A few weeks ago, I was lucky enough to head to New Zealand for KiwiFoo and a few other work meetings. I only knew I’d be going about a month ahead of time, but I wanted to fit in a few days backpacking after the conference. After some research, I settled on the Round the Mountain trail, because it was between my work destinations of Auckland and Wellington on the North Island, but promised a secluded experience in the wilderness. I ended up having some wonderful moments on the hike, but it didn’t all go to plan. Since I enjoy being a cautionary example to others, here’s the story of how it went!


Planning the route was comparatively easy, thanks to the internet. The official website was surprisingly helpful, but I also found quite a few professional guide pages, and some useful personal trip reports. Looking back, I got quite an accurate idea of what I’d be tackling from the research, especially the personal posts that covered the areas that had proved difficult. The ‘ratings’ on the professional sites weren’t helpful, ranging from easy to moderate to hard, and from a distance it was hard to estimate the time it would take without knowing the expected speed and experience they based it on. I ended up being overly optimistic hoping for a three-day trip, but left myself enough room in my schedule to let it stretch to five if I needed to. The one thing that I couldn’t find anywhere, even in Auckland book stores and outdoor shops, were paper maps of the area. I was set up with a GPS, but I didn’t feel ready until I had a traditional backup. From chatting to folks at the stores, the Topo50 physical maps are no longer being stocked, since anyone can download them and print them for free. This doesn’t give you a large water and tear-resistant map though, and it also isn’t easy to manage while you’re traveling, so I was happy when I found a good map at a gas station closer to the trail head.

I had knee surgery last year, so even though I’d been cleared to keep hiking I wanted to be cautious. I’d been biking a fair amount, and getting in occasional hikes, but it had been over a year since my last overnight trip, and several years since I’d done serious multi-day backpacking. I spent several weeks doing two short hikes up a steep hill every day with a backpack I’d weighted down as much as I could, in the hope of building up my stamina and fitness enough to keep up a strong pace, and stay safe if the footing got tricky. I went from woefully out of hiking condition, to reasonable-but-not-great. More variety in my training hikes and at least one mountainous overnighter would have left me in a better place, but I’m glad I at least was in decent shape when I faced the trail.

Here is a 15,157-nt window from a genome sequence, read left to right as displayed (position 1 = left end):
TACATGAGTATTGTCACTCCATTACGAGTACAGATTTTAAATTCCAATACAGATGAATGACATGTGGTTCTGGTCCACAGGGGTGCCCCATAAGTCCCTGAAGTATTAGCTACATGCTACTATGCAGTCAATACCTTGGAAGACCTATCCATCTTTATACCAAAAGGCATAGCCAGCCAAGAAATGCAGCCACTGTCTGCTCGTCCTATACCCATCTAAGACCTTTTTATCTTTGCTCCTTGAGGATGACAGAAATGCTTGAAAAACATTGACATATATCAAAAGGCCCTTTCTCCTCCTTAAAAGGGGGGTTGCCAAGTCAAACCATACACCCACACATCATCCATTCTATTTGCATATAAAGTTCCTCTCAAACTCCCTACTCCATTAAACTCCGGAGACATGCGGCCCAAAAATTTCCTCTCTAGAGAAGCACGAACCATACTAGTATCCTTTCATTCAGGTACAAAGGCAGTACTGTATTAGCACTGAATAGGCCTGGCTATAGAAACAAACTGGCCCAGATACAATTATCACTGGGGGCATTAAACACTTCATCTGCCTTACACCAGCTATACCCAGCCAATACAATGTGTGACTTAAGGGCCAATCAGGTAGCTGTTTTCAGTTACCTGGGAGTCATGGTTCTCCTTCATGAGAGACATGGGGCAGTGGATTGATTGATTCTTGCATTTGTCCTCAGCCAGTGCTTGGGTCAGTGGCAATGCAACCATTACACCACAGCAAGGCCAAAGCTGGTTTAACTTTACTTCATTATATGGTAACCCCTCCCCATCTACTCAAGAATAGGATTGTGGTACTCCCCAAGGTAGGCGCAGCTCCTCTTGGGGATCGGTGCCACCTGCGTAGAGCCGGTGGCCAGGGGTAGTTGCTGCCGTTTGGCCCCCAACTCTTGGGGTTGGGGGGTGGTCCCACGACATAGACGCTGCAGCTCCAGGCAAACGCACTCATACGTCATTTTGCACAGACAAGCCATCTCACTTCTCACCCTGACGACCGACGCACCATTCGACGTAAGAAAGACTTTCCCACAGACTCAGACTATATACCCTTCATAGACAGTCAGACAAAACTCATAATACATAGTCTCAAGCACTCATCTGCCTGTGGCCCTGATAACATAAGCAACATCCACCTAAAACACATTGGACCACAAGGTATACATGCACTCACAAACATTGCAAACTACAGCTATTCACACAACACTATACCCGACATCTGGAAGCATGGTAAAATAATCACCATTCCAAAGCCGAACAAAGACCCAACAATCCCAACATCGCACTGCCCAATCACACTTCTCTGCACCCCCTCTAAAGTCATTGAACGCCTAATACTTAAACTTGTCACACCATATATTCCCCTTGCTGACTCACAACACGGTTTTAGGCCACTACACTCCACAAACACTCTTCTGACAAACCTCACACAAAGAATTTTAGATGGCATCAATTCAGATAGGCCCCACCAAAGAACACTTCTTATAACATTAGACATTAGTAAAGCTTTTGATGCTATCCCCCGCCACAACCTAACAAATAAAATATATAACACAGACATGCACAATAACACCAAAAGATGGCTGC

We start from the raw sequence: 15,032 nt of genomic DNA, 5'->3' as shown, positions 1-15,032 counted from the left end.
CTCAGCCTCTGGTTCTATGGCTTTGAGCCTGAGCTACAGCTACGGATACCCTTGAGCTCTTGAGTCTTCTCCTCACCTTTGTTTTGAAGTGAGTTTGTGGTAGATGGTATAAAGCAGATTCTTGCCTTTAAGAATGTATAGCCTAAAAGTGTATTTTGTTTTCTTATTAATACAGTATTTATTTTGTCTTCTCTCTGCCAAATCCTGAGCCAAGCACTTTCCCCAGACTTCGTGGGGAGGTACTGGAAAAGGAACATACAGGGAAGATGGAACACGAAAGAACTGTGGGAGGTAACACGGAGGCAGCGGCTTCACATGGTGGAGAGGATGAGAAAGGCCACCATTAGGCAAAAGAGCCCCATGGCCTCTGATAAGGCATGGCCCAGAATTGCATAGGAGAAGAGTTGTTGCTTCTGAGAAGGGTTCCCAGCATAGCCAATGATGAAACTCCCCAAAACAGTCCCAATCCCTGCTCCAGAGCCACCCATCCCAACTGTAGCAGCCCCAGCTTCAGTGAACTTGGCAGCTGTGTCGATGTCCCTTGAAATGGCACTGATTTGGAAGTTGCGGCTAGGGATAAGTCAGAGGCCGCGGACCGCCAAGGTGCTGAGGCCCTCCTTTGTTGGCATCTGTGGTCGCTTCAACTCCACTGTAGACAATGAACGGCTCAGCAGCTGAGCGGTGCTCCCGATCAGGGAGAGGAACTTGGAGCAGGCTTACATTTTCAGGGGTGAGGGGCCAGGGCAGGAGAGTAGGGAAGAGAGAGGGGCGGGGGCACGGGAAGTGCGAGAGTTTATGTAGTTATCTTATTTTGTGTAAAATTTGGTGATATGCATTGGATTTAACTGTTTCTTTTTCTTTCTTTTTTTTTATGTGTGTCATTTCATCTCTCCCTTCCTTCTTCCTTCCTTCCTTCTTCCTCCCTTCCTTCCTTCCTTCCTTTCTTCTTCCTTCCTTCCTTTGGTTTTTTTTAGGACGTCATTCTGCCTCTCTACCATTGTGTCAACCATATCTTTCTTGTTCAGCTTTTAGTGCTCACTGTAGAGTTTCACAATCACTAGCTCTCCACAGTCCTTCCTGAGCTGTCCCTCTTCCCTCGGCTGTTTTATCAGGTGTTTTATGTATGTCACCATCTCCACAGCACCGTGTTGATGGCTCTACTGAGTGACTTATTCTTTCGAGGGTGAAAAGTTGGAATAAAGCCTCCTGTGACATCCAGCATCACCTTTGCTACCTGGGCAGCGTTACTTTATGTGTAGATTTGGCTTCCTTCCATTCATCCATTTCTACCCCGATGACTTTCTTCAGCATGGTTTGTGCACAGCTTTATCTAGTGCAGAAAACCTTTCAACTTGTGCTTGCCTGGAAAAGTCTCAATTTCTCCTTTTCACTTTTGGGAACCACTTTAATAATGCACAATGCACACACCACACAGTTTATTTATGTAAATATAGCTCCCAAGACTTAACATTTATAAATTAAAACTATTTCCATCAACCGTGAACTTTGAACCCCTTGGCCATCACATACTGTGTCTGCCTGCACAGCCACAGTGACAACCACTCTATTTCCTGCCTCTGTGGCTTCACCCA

After driving down from Auckland and arriving late, I stayed at the Chateau Tongariro in Whakapapa Village. This was very close to the trailhead, but with breakfast, picking up some last-minute supplies, doing the final packing of my backpack, and checking in at the visitor center to pick up the hut passes I needed, along with any advice they had, I didn’t get out on the trail until noon. I knew there was bad weather due in a couple of days, but I was committed to tackling the hike as best I could, and figured I’d see how things looked as time went on. I felt well-prepared with equipment and experience, I wasn’t going to keep going if conditions left me feeling at all unsafe, but I also knew I was doing it solo which I normally wouldn’t recommend, especially in an unfamiliar area.


The trail surface was beautifully-maintained on that section of the walk. Gray gravel, clearly-defined edges, and lots of markers left me feeling more confident. There were some steep sections, but even with my backpack on I managed the 8.5 mile walk to Waihohonu Hut in four hours, when the official estimate was five and a half. My hope had been to continue another 7.5 miles to Rangipo Hut, but with my late start that would have involved some trekking through the dark, so I decided to make camp. I had a bivouac tent, and set up in the campground below the main hut. I did pop in to say hi to the folks gathered there and check in with the warden, but after a long conference I wasn’t feel too social. I sensed that wasn’t culturally appropriate and that I was expected to make more of an effort to bond with the group, but I was after some time alone in the wilderness!